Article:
Take Rocky Royster. Rocky is a mid-forties guy who was working in his kitchen. Basically healthy, he had some bad varicose veins which had developed some blood clots in the past. He was on Coumadin to prevent them from coming back. That December afternoon he was going about, minding his own business, when he slipped on a wet spot on the floor and cut his right leg on a sharp-edged piece of tile sticking up from the floor.

For most of us, what happens next is that we put some pressure on the wound with a kitchen or bath towel, the blood coagulates in the wound, and we drop into the ED an hour or so later to get the wound sewn up. (This, of course, is assuming that the injured party doesn’t pass out at the sight of their own blood. Lucky for me, I’ll pass out even before I see blood from the very idea of pain. This is why I have no fear of addiction to pain pills, as people who are unconscious do a poor job of swallowing tablets.)

But when there’s Coumadin on board, the bleeding doesn’t stop. Ever. Even though Rocky had been a Boy Scout and remembered how to tie a tourniquet around his leg, the paramedics guessed he had at least two liters of blood on the floor. Given that you’ve only got about five liters to start with, this is a major problem, especially when the bleeding shows no inclination to quit.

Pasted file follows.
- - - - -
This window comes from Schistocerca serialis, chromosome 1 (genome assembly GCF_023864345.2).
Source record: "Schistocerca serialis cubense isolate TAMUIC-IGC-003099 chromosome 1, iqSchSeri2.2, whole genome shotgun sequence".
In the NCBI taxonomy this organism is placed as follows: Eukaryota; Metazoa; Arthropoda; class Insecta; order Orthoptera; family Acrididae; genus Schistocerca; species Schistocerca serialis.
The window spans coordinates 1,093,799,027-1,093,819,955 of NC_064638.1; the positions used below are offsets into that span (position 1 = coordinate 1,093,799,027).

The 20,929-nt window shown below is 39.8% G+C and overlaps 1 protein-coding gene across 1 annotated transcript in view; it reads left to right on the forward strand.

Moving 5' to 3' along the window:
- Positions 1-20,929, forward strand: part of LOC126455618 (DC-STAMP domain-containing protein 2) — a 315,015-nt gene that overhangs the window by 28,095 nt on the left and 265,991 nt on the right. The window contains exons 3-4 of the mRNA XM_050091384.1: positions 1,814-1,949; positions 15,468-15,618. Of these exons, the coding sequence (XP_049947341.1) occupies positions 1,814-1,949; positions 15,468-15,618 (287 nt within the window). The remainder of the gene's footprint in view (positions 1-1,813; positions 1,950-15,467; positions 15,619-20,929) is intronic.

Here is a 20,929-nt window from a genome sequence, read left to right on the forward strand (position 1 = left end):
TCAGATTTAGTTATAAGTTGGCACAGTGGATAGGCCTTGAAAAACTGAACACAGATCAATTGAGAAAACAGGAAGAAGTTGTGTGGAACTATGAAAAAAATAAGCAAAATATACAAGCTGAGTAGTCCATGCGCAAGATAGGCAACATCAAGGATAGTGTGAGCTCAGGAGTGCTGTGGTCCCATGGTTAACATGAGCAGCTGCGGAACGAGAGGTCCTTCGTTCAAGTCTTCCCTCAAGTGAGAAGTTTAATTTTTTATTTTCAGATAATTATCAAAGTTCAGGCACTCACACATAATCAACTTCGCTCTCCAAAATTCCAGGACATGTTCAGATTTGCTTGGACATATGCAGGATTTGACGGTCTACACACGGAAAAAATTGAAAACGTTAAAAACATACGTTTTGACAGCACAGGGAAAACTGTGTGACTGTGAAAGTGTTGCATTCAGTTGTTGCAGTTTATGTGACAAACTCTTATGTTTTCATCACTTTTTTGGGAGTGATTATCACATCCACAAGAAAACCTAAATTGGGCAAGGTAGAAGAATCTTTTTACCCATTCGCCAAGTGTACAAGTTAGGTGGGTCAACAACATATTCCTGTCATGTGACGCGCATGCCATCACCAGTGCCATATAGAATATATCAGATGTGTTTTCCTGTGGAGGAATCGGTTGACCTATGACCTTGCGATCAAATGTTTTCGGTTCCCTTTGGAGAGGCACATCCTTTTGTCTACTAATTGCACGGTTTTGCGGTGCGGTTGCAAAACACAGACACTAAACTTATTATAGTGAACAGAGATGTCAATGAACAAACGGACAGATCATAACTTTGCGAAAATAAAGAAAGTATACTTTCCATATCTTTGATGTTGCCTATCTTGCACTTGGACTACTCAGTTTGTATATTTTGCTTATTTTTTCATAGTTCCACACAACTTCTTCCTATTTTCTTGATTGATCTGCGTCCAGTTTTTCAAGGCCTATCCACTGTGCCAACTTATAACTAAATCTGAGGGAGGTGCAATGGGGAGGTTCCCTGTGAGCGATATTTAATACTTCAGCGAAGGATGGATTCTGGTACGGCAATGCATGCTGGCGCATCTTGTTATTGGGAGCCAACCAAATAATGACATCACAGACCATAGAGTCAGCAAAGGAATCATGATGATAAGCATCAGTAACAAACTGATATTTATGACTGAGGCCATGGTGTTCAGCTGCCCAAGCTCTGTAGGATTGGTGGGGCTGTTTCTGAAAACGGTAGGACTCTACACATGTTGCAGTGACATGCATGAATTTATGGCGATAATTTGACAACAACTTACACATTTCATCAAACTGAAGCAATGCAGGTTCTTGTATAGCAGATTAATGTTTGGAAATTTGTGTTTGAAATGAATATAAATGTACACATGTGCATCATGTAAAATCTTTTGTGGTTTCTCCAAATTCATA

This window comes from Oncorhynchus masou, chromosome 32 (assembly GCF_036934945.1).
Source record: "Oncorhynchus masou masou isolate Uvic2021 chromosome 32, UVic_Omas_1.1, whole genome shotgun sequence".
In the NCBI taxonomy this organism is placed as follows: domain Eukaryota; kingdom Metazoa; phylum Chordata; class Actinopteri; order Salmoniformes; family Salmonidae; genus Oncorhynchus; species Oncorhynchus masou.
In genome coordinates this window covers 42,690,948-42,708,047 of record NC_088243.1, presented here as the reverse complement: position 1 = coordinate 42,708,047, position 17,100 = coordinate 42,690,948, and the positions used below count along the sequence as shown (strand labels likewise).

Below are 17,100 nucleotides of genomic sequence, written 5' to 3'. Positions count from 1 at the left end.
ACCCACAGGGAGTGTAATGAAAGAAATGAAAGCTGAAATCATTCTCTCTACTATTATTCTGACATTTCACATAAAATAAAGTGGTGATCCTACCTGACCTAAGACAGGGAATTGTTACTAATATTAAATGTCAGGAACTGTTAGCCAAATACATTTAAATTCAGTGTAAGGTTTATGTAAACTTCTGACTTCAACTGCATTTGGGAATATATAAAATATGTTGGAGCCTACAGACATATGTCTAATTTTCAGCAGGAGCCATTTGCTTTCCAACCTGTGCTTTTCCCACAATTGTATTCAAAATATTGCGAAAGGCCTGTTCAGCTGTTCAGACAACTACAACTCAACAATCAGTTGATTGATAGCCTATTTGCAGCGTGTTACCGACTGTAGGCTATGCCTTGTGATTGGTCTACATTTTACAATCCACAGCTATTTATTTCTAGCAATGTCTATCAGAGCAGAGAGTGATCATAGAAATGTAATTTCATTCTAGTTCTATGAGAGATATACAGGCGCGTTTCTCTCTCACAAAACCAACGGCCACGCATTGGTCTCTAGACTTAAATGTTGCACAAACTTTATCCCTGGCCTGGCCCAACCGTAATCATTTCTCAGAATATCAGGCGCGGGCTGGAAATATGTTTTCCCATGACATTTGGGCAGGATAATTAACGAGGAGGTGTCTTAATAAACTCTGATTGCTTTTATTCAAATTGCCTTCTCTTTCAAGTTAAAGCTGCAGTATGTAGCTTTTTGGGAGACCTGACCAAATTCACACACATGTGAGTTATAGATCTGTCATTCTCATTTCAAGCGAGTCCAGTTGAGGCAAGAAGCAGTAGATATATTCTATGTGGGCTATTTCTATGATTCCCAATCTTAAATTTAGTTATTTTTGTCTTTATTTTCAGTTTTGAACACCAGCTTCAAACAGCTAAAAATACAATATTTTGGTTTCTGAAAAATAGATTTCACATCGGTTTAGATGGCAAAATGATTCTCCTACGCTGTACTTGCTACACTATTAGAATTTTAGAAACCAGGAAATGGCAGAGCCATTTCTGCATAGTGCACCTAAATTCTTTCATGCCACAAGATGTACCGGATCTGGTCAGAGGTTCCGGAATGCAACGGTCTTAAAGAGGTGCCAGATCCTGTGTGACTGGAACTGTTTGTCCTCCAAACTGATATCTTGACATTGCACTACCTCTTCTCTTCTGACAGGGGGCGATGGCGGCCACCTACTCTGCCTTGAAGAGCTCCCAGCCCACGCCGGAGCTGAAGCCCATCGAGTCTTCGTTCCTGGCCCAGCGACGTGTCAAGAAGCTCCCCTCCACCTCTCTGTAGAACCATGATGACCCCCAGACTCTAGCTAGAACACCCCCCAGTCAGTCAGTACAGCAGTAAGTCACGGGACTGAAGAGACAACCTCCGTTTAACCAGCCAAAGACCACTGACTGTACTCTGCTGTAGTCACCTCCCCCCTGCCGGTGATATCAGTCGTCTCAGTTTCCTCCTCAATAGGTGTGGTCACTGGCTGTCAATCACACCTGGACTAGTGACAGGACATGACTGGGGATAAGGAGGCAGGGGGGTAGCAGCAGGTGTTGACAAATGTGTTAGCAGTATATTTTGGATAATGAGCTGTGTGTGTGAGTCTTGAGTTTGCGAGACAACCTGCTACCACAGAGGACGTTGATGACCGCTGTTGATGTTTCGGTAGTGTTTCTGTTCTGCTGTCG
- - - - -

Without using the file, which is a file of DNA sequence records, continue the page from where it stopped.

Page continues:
(While I applaud both the Boy Scouts and Rocky’s actions, paradoxically the tourniquet did not really help him. If the tourniquet is tight enough to occlude flow through the arteries, you can stop bleeding from a site beyond the tourniquet. But if it’s not, blood flow will continue to go down the leg past the tourniquet, but the band around the arm or leg will put pressure on the more superficial and less rigid veins, collapsing them and preventing the return of blood towards the central circulation. This results in more venous congestion in the affected limb and, if there’s an injury to a blood vessel, more bleeding that might otherwise occur.)

He arrived in the ED pale, cold, and clammy, drenched in sweat and semi-conscious. In one of those few moments when life imitates television (“Trauma: Life in the ER”), we dispensed with our usual chit chat and got to work. Respiratory therapy got oxygen on board. One nurse took vital signs; another hooked him up to a monitor; two more worked on finding more IV sites for the inevitable fluids and blood that would follow. My first job was to conduct a quick exam known as the “primary survey” and address any immediate threats to life.

Trauma courses treat us to evaluate patients using the ABC’s. In this case, A stands for airway. If someone doesn’t have an open airway, they can’t breathe, and no oxygen gets into the body. If that occurs, the game is lost. So airway management is the first priority. The B is for breathing, making sure the patient is getting oxygen into the lungs. Like airway problems, if there’s no oxygen getting into the lungs and out to the body death is imminent. C stands for circulation, to insure that the heart is pumping and that blood volume is sufficient to get oxygen from the lungs to the body tissues. We’re taught that when you find a problem, you stop, fix it, and only then move on to the next phase of care.